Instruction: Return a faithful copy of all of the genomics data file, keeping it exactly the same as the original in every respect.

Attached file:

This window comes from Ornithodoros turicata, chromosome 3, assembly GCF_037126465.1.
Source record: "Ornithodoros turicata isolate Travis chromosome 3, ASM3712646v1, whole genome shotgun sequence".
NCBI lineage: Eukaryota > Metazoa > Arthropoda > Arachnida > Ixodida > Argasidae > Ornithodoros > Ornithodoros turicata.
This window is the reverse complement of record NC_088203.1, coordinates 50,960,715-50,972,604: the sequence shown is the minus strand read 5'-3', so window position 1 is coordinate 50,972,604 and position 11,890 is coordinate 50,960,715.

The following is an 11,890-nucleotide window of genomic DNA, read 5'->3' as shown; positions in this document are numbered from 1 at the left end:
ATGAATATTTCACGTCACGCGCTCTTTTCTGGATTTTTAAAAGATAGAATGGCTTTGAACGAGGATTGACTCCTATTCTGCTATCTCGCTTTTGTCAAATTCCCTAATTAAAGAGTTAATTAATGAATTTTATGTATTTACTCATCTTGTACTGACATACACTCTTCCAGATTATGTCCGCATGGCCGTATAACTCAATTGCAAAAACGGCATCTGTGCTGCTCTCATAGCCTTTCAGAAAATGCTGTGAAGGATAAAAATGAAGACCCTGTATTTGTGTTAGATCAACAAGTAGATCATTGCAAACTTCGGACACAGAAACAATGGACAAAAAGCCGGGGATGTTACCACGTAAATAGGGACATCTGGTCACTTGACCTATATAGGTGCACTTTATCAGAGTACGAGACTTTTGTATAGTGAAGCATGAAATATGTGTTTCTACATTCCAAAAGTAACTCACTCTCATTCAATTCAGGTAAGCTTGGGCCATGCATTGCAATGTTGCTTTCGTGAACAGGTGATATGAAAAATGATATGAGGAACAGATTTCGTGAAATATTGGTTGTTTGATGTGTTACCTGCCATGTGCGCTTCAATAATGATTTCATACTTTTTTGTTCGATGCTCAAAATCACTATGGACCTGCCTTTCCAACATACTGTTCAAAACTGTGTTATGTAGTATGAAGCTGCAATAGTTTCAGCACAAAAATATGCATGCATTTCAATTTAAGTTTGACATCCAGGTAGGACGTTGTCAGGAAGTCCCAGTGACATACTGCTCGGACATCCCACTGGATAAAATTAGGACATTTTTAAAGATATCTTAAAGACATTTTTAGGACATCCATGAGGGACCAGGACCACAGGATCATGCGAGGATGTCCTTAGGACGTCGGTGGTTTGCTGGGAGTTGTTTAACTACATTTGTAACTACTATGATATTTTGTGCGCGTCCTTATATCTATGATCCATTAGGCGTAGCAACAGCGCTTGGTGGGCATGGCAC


This window comes from Ornithodoros turicata, chromosome 3, assembly GCF_037126465.1.
Source record: "Ornithodoros turicata isolate Travis chromosome 3, ASM3712646v1, whole genome shotgun sequence".
NCBI lineage: Eukaryota > Metazoa > Arthropoda > Arachnida > Ixodida > Argasidae > Ornithodoros > Ornithodoros turicata.
This window is the reverse complement of record NC_088203.1, coordinates 50,960,715-50,972,604: the sequence shown is the minus strand read 5'-3', so window position 1 is coordinate 50,972,604 and position 11,890 is coordinate 50,960,715.

The following is an 11,890-nucleotide window of genomic DNA, read 5'->3' as shown; positions in this document are numbered from 1 at the left end:
ATGAATATTTCACGTCACGCGCTCTTTTCTGGATTTTTAAAAGATAGAATGGCTTTGAACGAGGATTGACTCCTATTCTGCTATCTCGCTTTTGTCAAATTCCCTAATTAAAGAGTTAATTAATGAATTTTATGTATTTACTCATCTTGTACTGACATACACTCTTCCAGATTATGTCCGCATGGCCGTATAACTCAATTGCAAAAACGGCATCTGTGCTGCTCTCATAGCCTTTCAGAAAATGCTGTGAAGGATAAAAATGAAGACCCTGTATTTGTGTTAGATCAACAAGTAGATCATTGCAAACTTCGGACACAGAAACAATGGACAAAAAGCCGGGGATGTTACCACGTAAATAGGGACATCTGGTCACTTGACCTATATAGGTGCACTTTATCAGAGTACGAGACTTTTGTATAGTGAAGCATGAAATATGTGTTTCTACATTCCAAAAGTAACTCACTCTCATTCAATTCAGGTAAGCTTGGGCCATGCATTGCAATGTTGCTTTCGTGAACAGGTGATATGAAAAATGATATGAGGAACAGATTTCGTGAAATATTGGTTGTTTGATGTGTTACCTGCCATGTGCGCTTCAATAATGATTTCATACTTTTTTGTTCGATGCTCAAAATCACTATGGACCTGCCTTTCCAACATACTGTTCAAAACTGTGTTATGTAGTATGAAGCTGCAATAGTTTCAGCACAAAAATATGCATGCATTTCAATTTAAGTTTGACATCCAGGTAGGACGTTGTCAGGAAGTCCCAGTGACATACTGCTCGGACATCCCACTGGATAAAATTAGGACATTTTTAAAGATATCTTAAAGACATTTTTAGGACATCCATGAGGGACCAGGACCACAGGATCATGCGAGGATGTCCTTAGGACGTCGGTGGTTTGCTGGGAGTTGTTTAACTACATTTGTAACTACTATGATATTTTGTGCGCGTCCTTATATCTATGATCCATTAGGCGTAGCAACAGCGCTTGGTGGGCATGGCAC